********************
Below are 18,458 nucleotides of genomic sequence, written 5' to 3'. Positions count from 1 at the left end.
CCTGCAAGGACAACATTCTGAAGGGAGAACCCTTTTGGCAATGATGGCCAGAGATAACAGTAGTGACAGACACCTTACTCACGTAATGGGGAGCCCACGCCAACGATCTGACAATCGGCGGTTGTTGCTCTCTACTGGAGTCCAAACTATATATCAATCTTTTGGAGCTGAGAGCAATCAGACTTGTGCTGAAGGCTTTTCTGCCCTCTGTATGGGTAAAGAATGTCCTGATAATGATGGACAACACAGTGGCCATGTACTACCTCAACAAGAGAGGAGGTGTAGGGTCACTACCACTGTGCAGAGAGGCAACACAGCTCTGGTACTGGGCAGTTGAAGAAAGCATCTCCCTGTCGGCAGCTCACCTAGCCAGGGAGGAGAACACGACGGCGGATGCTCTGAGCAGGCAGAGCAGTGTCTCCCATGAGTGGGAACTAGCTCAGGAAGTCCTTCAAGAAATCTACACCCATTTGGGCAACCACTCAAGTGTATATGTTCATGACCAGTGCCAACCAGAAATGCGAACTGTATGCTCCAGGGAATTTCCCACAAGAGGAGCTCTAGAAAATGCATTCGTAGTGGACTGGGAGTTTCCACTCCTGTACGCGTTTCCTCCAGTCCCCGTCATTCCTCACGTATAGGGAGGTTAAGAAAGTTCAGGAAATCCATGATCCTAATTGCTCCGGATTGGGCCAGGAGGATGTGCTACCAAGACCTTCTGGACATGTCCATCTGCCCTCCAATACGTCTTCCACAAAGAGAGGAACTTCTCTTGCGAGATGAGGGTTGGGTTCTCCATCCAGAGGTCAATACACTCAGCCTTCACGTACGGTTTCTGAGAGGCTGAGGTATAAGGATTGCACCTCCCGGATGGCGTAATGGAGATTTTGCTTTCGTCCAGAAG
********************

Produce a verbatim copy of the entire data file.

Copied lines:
Below are 18,458 nucleotides of genomic sequence, written 5' to 3'. Positions count from 1 at the left end.
CCTGCAAGGACAACATTCTGAAGGGAGAACCCTTTTGGCAATGATGGCCAGAGATAACAGTAGTGACAGACACCTTACTCACGTAATGGGGAGCCCACGCCAACGATCTGACAATCGGCGGTTGTTGCTCTCTACTGGAGTCCAAACTATATATCAATCTTTTGGAGCTGAGAGCAATCAGACTTGTGCTGAAGGCTTTTCTGCCCTCTGTATGGGTAAAGAATGTCCTGATAATGATGGACAACACAGTGGCCATGTACTACCTCAACAAGAGAGGAGGTGTAGGGTCACTACCACTGTGCAGAGAGGCAACACAGCTCTGGTACTGGGCAGTTGAAGAAAGCATCTCCCTGTCGGCAGCTCACCTAGCCAGGGAGGAGAACACGACGGCGGATGCTCTGAGCAGGCAGAGCAGTGTCTCCCATGAGTGGGAACTAGCTCAGGAAGTCCTTCAAGAAATCTACACCCATTTGGGCAACCACTCAAGTGTATATGTTCATGACCAGTGCCAACCAGAAATGCGAACTGTATGCTCCAGGGAATTTCCCACAAGAGGAGCTCTAGAAAATGCATTCGTAGTGGACTGGGAGTTTCCACTCCTGTACGCGTTTCCTCCAGTCCCCGTCATTCCTCACGTATAGGGAGGTTAAGAAAGTTCAGGAAATCCATGATCCTAATTGCTCCGGATTGGGCCAGGAGGATGTGCTACCAAGACCTTCTGGACATGTCCATCTGCCCTCCAATACGTCTTCCACAAAGAGAGGAACTTCTCTTGCGAGATGAGGGTTGGGTTCTCCATCCAGAGGTCAATACACTCAGCCTTCACGTACGGTTTCTGAGAGGCTGAGGTATAAGGATTGCACCTCCCGGATGGCGTAATGGAGATTTTGCTTTCGTCCAGAAG